Sternness. If I had to guess, I would say that sternness is not usually the number one trait a woman looks for in a man. I would also guess that a man who goes courting with sternness rather than flowers will awaken fear instead of love in the heart of the woman he approaches. Unfortunately, when I thought of Christ, all I saw was sternness. Just as I was afraid of the Father because of His justice, so I was afraid of Christ because of his sternness. I had learned to trust the Father, who casts our sin behind His back, but I was still afraid to approach Christ. I was afraid to have him turn and look at me. I was afraid of hearing his "Go and sin no more." Despite my best efforts, I still find myself sinning, so I thought I knew what kind of look Christ would direct at me.

I was troubled by my lack of love for this lover of mine, my fiancé. I had said yes to his proposal. I mean, really, the alternative wasn't a very bright prospect — marriage or eternal death. Um, let me think. And really, he is quite the hero, dying for me even before I said yes, and then coming to life again. Who else would or could do something like that? However, before I got a chance to meet him in person, he disappeared to get a house ready, and I was left wondering what kind of. What kind of character does he have? Does he know about all my character flaws? How will he react when I continually mess up?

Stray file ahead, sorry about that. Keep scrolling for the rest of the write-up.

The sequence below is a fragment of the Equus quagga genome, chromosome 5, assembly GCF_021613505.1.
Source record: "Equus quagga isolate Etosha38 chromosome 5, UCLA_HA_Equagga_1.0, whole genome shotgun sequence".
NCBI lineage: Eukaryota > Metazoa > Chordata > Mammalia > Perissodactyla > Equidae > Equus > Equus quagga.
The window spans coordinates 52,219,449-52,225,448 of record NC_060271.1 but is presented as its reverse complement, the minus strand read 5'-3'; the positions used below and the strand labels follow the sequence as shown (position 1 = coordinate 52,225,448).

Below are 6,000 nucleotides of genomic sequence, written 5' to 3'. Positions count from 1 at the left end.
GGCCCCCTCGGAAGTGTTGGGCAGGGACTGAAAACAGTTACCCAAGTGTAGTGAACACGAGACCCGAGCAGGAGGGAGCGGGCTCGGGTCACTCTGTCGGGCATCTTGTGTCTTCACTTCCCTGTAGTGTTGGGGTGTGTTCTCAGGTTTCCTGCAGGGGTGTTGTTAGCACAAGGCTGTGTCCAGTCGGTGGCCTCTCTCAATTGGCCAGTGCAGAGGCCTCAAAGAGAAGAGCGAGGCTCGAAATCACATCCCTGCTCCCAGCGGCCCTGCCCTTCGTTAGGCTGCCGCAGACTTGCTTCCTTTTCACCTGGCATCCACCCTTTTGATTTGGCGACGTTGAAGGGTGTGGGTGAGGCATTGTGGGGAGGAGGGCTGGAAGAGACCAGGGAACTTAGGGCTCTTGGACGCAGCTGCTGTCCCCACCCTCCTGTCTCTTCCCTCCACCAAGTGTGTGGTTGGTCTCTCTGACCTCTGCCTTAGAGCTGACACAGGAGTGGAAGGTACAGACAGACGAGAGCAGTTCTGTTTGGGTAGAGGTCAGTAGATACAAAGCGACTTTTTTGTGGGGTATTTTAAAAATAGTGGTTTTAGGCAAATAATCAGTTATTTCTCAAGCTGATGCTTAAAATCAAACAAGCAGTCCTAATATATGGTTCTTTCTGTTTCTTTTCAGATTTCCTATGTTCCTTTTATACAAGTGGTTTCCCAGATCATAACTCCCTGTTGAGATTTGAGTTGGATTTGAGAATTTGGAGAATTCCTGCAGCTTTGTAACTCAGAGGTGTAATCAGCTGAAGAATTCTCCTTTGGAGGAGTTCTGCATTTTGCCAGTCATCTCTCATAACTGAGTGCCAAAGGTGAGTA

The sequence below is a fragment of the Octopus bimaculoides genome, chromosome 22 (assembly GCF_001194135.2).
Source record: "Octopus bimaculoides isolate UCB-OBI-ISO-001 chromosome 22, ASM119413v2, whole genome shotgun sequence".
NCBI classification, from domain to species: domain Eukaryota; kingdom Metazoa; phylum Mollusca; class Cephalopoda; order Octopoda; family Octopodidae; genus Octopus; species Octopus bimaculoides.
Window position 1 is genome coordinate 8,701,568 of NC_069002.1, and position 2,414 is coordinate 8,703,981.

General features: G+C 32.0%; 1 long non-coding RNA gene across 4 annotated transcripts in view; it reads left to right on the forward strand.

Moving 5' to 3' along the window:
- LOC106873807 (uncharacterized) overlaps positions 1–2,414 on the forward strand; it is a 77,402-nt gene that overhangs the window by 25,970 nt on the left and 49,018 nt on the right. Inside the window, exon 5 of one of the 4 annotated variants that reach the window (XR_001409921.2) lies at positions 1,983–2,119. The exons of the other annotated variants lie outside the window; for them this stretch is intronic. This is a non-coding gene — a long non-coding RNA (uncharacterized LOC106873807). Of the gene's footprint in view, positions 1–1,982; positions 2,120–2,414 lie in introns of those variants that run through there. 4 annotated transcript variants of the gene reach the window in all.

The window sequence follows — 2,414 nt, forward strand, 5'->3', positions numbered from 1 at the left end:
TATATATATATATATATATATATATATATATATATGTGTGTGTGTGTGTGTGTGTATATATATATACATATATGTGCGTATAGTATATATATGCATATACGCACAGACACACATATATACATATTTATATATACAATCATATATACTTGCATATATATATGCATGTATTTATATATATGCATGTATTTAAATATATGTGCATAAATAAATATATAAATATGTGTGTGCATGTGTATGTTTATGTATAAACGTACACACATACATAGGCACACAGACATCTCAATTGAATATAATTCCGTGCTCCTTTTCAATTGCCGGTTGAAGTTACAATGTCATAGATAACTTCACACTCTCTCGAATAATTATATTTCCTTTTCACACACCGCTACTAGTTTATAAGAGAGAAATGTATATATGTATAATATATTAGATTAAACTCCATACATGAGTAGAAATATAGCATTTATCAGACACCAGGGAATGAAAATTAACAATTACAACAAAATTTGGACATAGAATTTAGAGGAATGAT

Years ago, in South Africa, a young woman was preparing for marriage. One day, my husband and I were at her fiancé’s house, and she was there, cleaning house, washing curtains, mopping floors. She told me she wanted to see whether she could do the work marriage would require of her. That thought startled me, but I understood it. I didn't really think I could do the work my marriage to Christ would require. I, too, was trying to see whether I would measure up, but I was failing miserably. I dislike sudden change, so the idea that I would go from miserable failure to perfect angel upon my death wasn't very hopeful. Besides, I wasn't dead yet. There was still time for Christ to see how miserably I was failing, and what would he do if he saw it?

My realization that I was not attracted to Jesus sent me to get to know him. I began to read the book of John in depth and to talk with Jesus in prayer, asking him to teach me about himself. Jesus has unique experiences among the Godhead. He is the one who dwelt among us. He lived on earth as a human. I'm trying to live on earth as a human. If anyone can teach me how to do it well, it would be Jesus.

One of the first things I realized as I began to know Jesus was that he never directs his sternness at me. When he speaks sternly it is at something at work within me, but it is not at me. A few years ago, I was speaking with a friend about the passage in Romans 7 that says it is no longer I who sin, but sin which is at work in me. My friend said that the passage didn't make sense to him. How would saying we didn't do it help anything? Saying it is just something at work in us sounds like making excuses. After talking with my friend, I sought God on that passage. God showed me that we, people, tend to keep sin tangled up with our identity. We see sin as part of who we are, part of our nature. We try to keep from acting according to that "nature" but only by repressing it, which doesn't work for long. It always escapes our restraint. When someone addresses the sins in us, we get very defensive, because our identity is tangled with the sin. We see them as attacking us, attacking our nature. When we see sin as part of our nature, we put ourselves in a very weak position for overcoming sin. We hold onto it with one hand, while trying to get rid of it with the other.